Jesus did not ask the man if he wanted to be healed of his particular infirmity. He asked if he desired to me make “whole”.
Not a repair of a part. A restoration of the whole!
We are supposed to come to Christianity seeking Jesus. After all Jesus Himself said:
“ No man can come to me, except the Father which hath sent me draw him” John 6:44
But when we get here, we take our eyes of the Christ who called us and start following after “pools of healing; showers of blessing; promises for worldly prosperity” and we lose sight of Jesus Christ!
Who in His very Life is contained “healing, blessing, prosperity.”
We don’t need the pools when we have Jesus!
We don’t need the showers when we have Jesus!
We don’t need the promises when we have Jesus!
Every day, He reminds us of His calling and asks us “Will thou be made whole?”
Then, we answer Him, “I have no one to put me in the water.”
So we wait…While the way to wholeness stands right in front of us.
“In the last day, that great day of the feast, Jesus stood and cried, saying, If any man thirst, let him come unto me, and drink.” John 7:37
“Come unto me, all ye that labour and are heavy laden, and I will give you rest.”Matthew 11:28
“Search the scriptures; for in them ye think ye have eternal life: and they are they which testify of me. And ye will not come to me, that ye might have life.” John 5:39-40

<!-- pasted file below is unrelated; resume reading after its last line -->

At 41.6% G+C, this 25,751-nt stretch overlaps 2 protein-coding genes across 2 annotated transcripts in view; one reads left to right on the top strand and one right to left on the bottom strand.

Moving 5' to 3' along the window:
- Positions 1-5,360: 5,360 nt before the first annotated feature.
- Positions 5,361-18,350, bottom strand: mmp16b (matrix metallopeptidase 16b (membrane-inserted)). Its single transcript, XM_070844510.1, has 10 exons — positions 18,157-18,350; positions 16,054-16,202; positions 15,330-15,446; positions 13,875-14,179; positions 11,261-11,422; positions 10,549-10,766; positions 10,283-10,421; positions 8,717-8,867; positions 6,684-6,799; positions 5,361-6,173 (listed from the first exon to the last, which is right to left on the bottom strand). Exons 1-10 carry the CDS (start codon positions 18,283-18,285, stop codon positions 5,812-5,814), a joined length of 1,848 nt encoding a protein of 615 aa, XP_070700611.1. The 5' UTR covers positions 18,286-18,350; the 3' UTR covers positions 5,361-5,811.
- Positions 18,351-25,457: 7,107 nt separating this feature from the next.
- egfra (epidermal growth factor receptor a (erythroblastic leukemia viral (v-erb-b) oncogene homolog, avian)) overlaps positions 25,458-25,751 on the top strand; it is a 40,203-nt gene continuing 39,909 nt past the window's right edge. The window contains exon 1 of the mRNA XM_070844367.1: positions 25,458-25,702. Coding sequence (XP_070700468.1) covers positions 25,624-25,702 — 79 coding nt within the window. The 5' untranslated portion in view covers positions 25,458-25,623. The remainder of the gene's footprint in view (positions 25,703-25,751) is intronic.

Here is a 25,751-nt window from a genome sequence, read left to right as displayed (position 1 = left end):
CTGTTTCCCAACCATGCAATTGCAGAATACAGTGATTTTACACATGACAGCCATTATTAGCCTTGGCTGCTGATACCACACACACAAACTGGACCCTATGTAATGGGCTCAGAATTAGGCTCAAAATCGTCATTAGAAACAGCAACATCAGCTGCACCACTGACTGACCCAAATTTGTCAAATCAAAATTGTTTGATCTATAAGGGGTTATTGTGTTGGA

“Jesus answered them and said, Verily, verily, I say unto you, Ye seek me, not because ye saw the miracles, but because ye did eat of the loaves, and were filled. Labour not for the meat which perisheth, but for that meat which endureth unto everlasting life, which the Son of man shall give unto you: for him hath God the Father sealed.” John 6:26-27
Why do we continue to trust in the bread and not in The Bread Giver?
Why don’t we believe that Jesus, knowing Him and growing in Him, is enough?
Why don’t we believe that even though we don’t know how he will keep us, He WILL keep us, because He said He would?
Why do we struggle with loosening our “grip” on how we believe our lives are supposed to be and just surrender our lives to Jesus and allow Him to use our lives for the will of The Father?
Why do we insist on shows of His power for us when, we can have His power in us?
Why do we insist on bits and pieces of Jesus when we can have the whole of Jesus?
In us. Re-making our lives. For His glory.
“ I am crucified with Christ: nevertheless I live; yet not I, but Christ liveth in me: and the life which I now live in the flesh I live by the faith of the Son of God, who loved me, and gave himself for me.” Galatians 2:20
“Trust in the Lord with all thine heart; and lean not unto thine own understanding.” Proverbs 3:5
Christ Seeker, Jesus is asking you today:
“Wilst thou be made whole”?
Unlike the sick man at the pool, you KNOW what Jesus can do.
So, will you say “Yes, Lord. I desire that You make me whole.”
Or will you continue to seek your blessings from the pool when the Lord chooses to stir it?
May we continue to grow in grace and in the knowledge of our Lord and Savior, Jesus Christ.